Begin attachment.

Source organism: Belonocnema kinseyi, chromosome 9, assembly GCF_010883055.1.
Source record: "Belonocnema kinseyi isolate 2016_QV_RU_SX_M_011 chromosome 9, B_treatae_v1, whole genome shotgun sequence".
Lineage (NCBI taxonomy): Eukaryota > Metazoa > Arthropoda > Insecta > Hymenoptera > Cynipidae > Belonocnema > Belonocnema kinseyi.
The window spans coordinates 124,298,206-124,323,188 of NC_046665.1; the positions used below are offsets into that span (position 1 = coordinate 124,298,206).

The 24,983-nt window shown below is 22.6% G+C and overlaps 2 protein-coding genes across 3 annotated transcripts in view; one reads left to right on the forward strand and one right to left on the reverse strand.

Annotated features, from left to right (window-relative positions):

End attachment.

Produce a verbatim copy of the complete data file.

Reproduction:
Source organism: Belonocnema kinseyi, chromosome 9, assembly GCF_010883055.1.
Source record: "Belonocnema kinseyi isolate 2016_QV_RU_SX_M_011 chromosome 9, B_treatae_v1, whole genome shotgun sequence".
Lineage (NCBI taxonomy): Eukaryota > Metazoa > Arthropoda > Insecta > Hymenoptera > Cynipidae > Belonocnema > Belonocnema kinseyi.
The window spans coordinates 124,298,206-124,323,188 of NC_046665.1; the positions used below are offsets into that span (position 1 = coordinate 124,298,206).

The 24,983-nt window shown below is 22.6% G+C and overlaps 2 protein-coding genes across 3 annotated transcripts in view; one reads left to right on the forward strand and one right to left on the reverse strand.

Annotated features, from left to right (window-relative positions):